§ LORD TWEEDMOUTH
My Lords, the Motion which stands in my name is not conceived in any feeling of hostility towards the Education (Scotland) Bill. On the contrary, I believe that if the Secretary for Scotland can give the Return for which I ask in a sufficiently detailed form it will provide further data for argument in support of the Bill, and may also have the effect of providing even further funds to be devoted to the purposes of the Bill. The history of the last fifteen years has been rich in instances of grants-in-aid, equivalent grants, and the like. Indeed, I think that those who have not followed the subject closely may well be bewildered with regard to their number and the purposes for which they have been used, and, while I do not for a moment question the good intent of those grants or the way in which they have been applied by the various local bodies, yet I cannot but feel that the utmost benefit has not been got out of them, that in many instances they have been frittered away without conferring as much advantage as they might upon the localities to which they were given, and that even in the cases where they have been applied to the relief of rates, or nominally to the relief of rates, the relief has been infinitesimal, and they have been used rather as funds for extra expenditure which might not properly be charged on the rates. Three of these funds are taken hold of, consolidated, and applied for the purposes of the Bill, but in the speech which my noble friend the Secretary for Scotland made in introducing the Bill* he adumbrated an intention or the possibility of laying some charge on the £100,000 Equivalent Grant. It is with regard to each of the three funds which are named within the four corners of the Bill that I ask this Return, and also with regard to the £100,000 Equivalent Grant which is not specially named in the Bill, but which, I hope, may be charged to some extent for the purposes of the Bill.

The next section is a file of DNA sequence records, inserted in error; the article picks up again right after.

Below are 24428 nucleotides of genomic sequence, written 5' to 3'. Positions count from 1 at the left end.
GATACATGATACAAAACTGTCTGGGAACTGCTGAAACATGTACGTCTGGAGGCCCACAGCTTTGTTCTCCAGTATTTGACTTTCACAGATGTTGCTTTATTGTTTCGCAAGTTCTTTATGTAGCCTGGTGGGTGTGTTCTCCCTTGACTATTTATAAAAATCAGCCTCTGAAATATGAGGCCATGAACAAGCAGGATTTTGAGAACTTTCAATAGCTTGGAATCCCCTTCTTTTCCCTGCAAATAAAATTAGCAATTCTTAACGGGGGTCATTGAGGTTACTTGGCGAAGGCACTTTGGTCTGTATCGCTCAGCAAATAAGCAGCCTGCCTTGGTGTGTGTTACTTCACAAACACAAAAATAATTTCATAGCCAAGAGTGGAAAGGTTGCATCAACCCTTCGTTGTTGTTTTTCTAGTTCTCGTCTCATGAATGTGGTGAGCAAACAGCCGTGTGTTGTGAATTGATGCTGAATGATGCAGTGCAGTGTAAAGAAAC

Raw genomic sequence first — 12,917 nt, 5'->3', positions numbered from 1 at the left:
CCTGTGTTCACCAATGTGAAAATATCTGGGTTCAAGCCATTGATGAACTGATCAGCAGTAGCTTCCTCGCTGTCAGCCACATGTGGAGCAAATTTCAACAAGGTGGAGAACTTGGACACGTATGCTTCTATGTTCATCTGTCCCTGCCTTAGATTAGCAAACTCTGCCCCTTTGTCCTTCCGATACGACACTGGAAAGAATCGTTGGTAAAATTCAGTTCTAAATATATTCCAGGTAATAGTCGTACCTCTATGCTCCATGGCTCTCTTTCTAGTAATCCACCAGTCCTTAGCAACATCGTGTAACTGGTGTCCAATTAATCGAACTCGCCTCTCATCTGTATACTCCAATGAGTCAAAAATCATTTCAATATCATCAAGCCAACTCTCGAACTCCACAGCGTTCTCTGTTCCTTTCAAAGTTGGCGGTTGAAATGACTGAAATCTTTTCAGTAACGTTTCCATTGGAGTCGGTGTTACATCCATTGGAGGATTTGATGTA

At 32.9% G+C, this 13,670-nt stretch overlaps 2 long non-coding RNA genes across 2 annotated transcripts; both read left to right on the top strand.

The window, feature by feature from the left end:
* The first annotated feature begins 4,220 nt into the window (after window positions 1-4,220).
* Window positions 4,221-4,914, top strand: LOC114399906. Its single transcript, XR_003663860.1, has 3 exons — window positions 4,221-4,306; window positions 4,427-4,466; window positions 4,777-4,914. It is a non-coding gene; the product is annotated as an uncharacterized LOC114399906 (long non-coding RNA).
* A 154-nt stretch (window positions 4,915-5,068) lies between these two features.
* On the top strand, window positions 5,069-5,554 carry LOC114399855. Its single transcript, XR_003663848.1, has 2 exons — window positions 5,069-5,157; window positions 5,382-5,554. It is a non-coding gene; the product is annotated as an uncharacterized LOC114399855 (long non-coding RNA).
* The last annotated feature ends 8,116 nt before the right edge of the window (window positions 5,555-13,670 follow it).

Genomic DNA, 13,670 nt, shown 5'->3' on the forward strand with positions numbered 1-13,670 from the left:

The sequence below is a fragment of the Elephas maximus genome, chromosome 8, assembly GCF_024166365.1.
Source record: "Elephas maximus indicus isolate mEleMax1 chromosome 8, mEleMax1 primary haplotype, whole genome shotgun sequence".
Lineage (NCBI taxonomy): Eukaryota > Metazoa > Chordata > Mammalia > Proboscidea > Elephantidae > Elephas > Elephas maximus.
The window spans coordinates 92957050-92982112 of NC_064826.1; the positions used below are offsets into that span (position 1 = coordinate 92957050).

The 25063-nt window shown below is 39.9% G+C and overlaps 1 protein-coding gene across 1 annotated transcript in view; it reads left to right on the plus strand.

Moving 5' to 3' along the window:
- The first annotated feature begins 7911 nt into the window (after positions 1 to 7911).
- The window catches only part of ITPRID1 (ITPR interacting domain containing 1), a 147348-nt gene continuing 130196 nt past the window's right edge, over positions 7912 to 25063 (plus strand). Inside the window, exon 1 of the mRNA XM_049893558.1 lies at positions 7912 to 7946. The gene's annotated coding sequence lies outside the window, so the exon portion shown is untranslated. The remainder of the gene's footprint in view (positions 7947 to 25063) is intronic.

*See The Parliamentary Debates [Fourth Series], Vol. lxxx., page 1031 (16th March, 1900).619
§ Moved, that there be laid before the House a Return of all the funds available in whole or in part under the Education (Scotland) Bill [H.L.], and the purposes for which they have hitherto been used by the various county and burgh authorities in Scotland. (The Lord Tweedmouth.)
§ THE SECRETARY FOR SCOTLAND (Lord BALFOUR OF BURLEIGH)